Although many comic types came over from Europe, the most popular Jewish comic character to become a part of the American mainstream is the schlemiel. While Hannah Arendt defines the schlemiel as an “innocent” character, a “lord of dreams” who “turns to and entertains the common people,” Sander Gilman defines schlemiels as “fools who believe themselves to be in control of the world but are shown to the reader/audience to be in control of nothing, not even themselves.” This innocence and populism, coupled with her charming belief that she is in control when she is clearly not, makes for an American kind of schlemiel. But with the American schlemiel – as opposed to the European schlemiels that are the subject of Gilman and Arendt’s definitions – there are a few added elements; namely, the schlemiel as the less-than-masculine man-child, the schlemiel as neurotic and hypersexual, and the schlemiel as socially awkward. In America, as in Europe, however, all of the schlemiel’s victories are ironic. And they are won, in all cases, by way of a language or plot that is defiantly comical.

The proof that the schlemiel is an American comedic character is in the pudding: when one thinks of the American schlemiel one might think of Woody Allen as Alvy Singer in Annie Hall, Jason Alexander as George in Seinfeld, Ben Stiller as (name any character in any of his movies), or Seth Rogen as Ben in Knocked Up or, most recently, as Mac Radner in Neighbors. These films are so much a part of the American mainstream that a Jewish Studies scholar like David Biale has argued that when one sees the schlemiel in this or that film or sitcom viewers don’t identify him as a Jew so much as an American. Without a doubt, the schlemiel has gradually become an American icon.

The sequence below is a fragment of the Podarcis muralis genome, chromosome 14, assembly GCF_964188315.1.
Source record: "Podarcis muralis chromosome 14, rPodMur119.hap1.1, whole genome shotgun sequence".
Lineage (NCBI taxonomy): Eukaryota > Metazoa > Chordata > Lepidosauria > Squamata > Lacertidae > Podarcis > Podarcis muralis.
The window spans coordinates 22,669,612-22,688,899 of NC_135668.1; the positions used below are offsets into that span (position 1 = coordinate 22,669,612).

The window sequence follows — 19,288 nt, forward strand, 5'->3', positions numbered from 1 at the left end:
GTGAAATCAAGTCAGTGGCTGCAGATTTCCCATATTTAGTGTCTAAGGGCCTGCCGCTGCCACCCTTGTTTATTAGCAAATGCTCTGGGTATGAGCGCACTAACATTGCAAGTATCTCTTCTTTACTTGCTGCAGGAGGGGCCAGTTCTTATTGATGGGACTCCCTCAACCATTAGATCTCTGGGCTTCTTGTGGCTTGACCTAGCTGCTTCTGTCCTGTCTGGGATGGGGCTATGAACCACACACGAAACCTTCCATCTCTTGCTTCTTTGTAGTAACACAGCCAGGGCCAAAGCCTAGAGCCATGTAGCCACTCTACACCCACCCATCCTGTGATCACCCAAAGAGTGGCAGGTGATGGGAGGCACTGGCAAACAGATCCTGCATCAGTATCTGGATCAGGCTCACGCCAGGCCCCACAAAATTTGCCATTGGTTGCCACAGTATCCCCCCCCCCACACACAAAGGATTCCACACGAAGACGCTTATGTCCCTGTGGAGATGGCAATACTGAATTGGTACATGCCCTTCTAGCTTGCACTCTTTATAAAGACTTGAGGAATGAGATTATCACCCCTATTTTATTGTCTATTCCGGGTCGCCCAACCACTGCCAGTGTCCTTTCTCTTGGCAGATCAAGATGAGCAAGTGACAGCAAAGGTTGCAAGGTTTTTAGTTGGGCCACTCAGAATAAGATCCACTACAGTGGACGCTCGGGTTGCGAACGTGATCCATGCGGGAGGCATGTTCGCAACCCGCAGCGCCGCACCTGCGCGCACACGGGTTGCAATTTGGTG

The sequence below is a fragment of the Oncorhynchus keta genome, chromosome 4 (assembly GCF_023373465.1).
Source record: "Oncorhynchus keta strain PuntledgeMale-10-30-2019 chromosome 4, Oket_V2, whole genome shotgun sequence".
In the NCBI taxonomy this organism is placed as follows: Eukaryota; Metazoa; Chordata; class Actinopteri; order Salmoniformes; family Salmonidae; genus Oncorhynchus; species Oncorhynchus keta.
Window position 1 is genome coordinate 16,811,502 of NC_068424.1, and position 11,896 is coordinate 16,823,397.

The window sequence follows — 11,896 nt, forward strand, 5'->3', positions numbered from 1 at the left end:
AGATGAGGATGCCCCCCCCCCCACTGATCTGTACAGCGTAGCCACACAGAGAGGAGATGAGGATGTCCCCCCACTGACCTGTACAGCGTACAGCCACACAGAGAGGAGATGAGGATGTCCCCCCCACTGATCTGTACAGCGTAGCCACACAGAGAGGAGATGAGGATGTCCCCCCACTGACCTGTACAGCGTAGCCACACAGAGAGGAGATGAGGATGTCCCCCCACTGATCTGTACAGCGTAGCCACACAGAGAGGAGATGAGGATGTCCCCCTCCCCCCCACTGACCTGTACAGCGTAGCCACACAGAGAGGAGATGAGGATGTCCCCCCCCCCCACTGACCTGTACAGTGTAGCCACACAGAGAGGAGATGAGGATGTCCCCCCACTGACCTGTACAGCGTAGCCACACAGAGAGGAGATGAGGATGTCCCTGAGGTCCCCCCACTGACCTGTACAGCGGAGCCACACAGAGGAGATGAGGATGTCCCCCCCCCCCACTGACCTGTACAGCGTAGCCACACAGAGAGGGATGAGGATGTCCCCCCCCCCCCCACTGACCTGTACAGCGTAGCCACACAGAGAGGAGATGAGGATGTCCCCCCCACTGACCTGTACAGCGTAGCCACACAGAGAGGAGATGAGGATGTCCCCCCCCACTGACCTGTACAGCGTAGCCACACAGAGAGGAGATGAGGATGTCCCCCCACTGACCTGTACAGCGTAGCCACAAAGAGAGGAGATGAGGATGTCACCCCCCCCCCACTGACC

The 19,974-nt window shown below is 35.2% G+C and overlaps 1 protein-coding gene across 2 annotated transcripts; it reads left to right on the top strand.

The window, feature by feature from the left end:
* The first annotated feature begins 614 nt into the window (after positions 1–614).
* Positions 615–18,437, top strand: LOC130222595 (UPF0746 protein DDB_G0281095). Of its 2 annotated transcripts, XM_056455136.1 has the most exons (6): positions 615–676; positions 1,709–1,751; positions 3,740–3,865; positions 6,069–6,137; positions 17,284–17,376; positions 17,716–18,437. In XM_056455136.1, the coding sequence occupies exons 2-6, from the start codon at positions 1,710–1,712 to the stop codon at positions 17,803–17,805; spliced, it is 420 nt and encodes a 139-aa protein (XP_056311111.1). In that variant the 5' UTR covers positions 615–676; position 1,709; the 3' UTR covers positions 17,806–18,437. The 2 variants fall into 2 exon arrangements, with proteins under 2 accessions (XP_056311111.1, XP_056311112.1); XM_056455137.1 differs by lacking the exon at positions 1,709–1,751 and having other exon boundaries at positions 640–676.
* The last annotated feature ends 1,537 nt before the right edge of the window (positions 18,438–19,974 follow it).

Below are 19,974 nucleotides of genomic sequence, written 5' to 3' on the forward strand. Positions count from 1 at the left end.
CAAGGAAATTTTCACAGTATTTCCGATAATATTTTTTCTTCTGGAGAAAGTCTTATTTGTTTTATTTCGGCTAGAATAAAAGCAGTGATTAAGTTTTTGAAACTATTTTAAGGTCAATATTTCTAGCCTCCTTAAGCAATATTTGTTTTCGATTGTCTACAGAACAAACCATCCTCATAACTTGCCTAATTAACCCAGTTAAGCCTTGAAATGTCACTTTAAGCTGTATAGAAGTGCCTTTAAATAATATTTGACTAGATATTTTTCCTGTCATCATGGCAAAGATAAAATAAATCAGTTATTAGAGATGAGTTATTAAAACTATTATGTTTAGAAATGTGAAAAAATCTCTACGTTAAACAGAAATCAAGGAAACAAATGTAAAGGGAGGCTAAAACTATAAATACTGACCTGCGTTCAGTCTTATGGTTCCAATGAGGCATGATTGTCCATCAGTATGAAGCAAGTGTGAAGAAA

Although many of us may be familiar with schlemiels in Woody Allen, Ben Stiller, Adam Sandler, or Seth Rogen’s films, what many of us don’t know is that the American schlemiel has been seen by some scholars, writers, and filmmakers (some who call themselves “diasporists” and some who do not) as a challenge to the main figure of Israeli culture; namely, the native born Israeli, the Sabra. And while, for some, this tension between the schlemiel and the Sabra reflects American stereotypes, myths, and projections, for still others it brings out fundamental differences between American Jews and Israelis. At the root of this tension is the insistence that Jewish-American identity is comical and ahistorical while Israeli identity is serious and historically grounded.

The differences between the American schlemiel and the Sabra as envisioned by Philip Roth, in his most popular novel, Portnoy’s Complaint (1967) and as later re-envisioned by Adam Sandler, in his movie Don’t Mess With the Zohan (2008), show us how meaningful this stark contrast between the schlemiel and the Sabra might be for American Jews. Roth’s book and Sandler’s film span four decades, and they figure the schlemiel and the Israeli in fundamentally different ways. These different figurations show us that Jews in America may understand themselves, as American-Jews, in contrast to Israelis. The Pew poll, coupled with these two works, suggests that there may be an identity crisis within American Jewry that is split between a Jewishness that is based on humor and the schlemiel – a Diasporic Jewishness – and one that is based on Israel as a Jewish homeland.